SPECIAL: PHOTOGRAPH WILDLIFE
The diversity of creatures great and small means That wildlife photographs are never Too far away, regardless of where you live. This month's guide provides a wealth of hints, Tips , ideas and expert advice To help you Take great animal images
Discover your wild side with our inspirational ideas and advice for capturing your best wildlife images ever
1 Explore various locations
if you're going to shoot a variety of images, you'll want to capture a diversity of species. the best way to do this is to visit several locations. While some animals can be found at numerous different locations, others are more territorial. set yourself the challenge of dedicating time to visit different environments and trying to capture a selection of images using different techniques on a variety of subjects. For instance, why not head to the park and see how you get on capturing shots of squirrels, rabbits and water birds. then head to other locations such as wetland or the coast, as well as your garden, and build up your collection of images. Using different lenses will add variety: as well as a telezoom, capture close- ups with a macro lens and experiment with wide- angles too for environmental portraits. Finally, don't neglect the possibility of trips overseas – other countries offer alternative locations and wildlife, with the ultimate being an african safari to capture its unique range of wildlife.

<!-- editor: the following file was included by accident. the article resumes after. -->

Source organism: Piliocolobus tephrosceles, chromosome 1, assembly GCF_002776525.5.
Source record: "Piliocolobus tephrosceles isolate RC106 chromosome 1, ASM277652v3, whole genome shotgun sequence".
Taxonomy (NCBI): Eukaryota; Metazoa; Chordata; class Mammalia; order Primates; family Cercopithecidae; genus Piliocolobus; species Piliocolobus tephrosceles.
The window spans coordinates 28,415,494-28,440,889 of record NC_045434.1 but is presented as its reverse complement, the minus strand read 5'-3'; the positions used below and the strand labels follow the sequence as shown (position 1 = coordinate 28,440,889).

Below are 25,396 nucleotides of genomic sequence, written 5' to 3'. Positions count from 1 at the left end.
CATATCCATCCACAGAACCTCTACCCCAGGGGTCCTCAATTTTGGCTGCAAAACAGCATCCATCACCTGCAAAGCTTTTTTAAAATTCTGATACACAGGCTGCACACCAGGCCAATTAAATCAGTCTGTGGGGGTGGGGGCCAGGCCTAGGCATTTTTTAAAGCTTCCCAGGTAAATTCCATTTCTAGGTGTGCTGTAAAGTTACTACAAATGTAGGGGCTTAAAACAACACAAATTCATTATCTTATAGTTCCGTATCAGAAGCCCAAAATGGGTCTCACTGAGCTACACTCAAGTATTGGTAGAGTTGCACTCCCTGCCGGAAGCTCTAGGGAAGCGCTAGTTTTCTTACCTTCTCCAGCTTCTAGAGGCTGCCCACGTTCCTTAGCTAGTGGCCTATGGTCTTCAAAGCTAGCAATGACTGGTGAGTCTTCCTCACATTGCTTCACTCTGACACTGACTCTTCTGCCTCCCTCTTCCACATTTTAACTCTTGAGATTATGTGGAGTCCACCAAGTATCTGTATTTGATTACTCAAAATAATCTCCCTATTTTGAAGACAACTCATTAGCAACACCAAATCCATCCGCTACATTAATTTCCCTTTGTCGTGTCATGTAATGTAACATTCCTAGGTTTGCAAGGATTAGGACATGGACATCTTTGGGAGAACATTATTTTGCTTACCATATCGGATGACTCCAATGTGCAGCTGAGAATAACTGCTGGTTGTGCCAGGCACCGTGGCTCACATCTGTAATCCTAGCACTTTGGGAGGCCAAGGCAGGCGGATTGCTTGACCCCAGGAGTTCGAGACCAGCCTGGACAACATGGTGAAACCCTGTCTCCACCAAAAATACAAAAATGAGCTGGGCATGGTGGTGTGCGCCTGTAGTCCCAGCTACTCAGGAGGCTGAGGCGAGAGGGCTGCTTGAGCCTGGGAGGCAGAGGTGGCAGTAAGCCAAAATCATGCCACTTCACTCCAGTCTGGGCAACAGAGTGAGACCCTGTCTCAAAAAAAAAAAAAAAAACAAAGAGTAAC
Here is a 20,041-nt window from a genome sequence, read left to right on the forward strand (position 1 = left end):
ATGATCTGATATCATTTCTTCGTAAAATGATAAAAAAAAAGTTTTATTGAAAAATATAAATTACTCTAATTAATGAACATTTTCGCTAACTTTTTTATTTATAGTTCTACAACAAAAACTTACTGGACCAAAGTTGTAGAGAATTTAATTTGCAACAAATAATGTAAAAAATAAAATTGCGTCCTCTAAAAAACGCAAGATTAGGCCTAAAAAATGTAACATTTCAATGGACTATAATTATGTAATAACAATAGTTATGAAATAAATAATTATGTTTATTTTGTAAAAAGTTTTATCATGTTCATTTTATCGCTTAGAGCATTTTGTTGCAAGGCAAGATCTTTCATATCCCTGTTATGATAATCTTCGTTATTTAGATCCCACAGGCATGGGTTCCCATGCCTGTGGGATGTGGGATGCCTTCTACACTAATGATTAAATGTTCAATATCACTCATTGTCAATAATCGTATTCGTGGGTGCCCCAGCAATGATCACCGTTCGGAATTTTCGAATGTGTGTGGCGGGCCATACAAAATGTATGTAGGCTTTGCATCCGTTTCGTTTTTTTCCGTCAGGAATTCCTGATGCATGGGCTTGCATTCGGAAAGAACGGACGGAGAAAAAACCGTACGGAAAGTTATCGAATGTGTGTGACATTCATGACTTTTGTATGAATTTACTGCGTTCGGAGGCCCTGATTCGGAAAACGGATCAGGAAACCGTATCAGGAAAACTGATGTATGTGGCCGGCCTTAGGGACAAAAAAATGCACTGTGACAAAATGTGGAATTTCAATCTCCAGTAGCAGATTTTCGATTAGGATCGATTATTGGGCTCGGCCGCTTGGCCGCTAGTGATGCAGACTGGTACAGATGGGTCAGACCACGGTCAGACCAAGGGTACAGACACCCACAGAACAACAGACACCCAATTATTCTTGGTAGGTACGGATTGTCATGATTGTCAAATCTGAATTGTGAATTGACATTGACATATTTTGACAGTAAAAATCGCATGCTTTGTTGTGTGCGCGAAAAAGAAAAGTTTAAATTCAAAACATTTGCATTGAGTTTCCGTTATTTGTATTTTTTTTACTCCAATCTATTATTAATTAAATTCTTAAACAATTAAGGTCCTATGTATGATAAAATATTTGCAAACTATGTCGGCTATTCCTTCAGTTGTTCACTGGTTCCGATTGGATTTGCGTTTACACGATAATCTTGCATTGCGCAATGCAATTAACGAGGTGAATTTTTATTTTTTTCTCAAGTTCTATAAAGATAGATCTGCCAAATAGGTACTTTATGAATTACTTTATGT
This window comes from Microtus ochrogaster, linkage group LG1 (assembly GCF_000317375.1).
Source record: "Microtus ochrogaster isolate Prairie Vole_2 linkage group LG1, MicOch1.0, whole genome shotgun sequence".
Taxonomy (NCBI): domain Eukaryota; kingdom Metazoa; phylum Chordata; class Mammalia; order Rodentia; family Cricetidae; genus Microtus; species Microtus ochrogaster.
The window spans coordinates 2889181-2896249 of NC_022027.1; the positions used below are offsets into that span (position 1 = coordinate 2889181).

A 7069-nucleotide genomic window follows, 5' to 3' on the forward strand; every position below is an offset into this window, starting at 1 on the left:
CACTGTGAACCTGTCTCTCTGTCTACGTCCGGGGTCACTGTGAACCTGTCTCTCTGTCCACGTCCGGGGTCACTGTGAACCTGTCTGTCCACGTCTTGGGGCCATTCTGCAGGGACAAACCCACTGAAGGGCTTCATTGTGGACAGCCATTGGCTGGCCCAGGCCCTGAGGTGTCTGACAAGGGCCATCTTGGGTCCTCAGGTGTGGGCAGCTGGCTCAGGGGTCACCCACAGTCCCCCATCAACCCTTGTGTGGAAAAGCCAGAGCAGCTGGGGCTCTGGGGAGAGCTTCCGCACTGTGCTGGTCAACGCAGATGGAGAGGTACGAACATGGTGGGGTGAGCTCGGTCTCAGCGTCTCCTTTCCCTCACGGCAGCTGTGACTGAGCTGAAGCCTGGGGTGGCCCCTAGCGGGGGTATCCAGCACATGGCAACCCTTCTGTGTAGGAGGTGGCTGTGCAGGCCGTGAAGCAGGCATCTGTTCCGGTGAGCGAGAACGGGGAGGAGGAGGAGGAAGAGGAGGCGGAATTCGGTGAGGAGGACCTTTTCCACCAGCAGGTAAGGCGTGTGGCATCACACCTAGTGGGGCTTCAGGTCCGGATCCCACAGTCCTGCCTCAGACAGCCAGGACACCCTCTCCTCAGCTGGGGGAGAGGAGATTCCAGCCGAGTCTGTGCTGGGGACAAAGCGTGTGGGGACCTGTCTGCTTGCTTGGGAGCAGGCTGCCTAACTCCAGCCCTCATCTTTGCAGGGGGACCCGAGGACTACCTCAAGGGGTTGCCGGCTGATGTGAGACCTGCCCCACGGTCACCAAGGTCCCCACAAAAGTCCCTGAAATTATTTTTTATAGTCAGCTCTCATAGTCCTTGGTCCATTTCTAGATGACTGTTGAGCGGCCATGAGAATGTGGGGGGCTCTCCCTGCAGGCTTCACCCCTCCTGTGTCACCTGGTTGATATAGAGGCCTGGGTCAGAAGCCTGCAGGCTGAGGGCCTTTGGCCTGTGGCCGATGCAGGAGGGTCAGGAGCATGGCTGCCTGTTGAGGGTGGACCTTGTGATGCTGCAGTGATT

2 Visit a wildlife centre
if you're a passionate wildlife photographer who eats, breathes and thinks all things feathered and furry ( well maybe not the eating part!), then it's likely that you can regularly dedicate lots of time to explore locations and take any opportunities that present themselves. But what if you want to take great wildlife pictures but due to work and personal commitments, you haven't the time? You could travel to a zoo or safari park and take some good images, but a better option is to visit a wildlife centre. here you'll be able to get up close to species in captivity that you'd normally only find in the wild, such as foxes, owls and dormice. You'll be able to get close, capture natural- looking results and hone your photo skills. the West country Wildlife centre in devon is a popular choice and one we've used on several occasions. to find your nearest centres, contact your local tourist office or search via the web.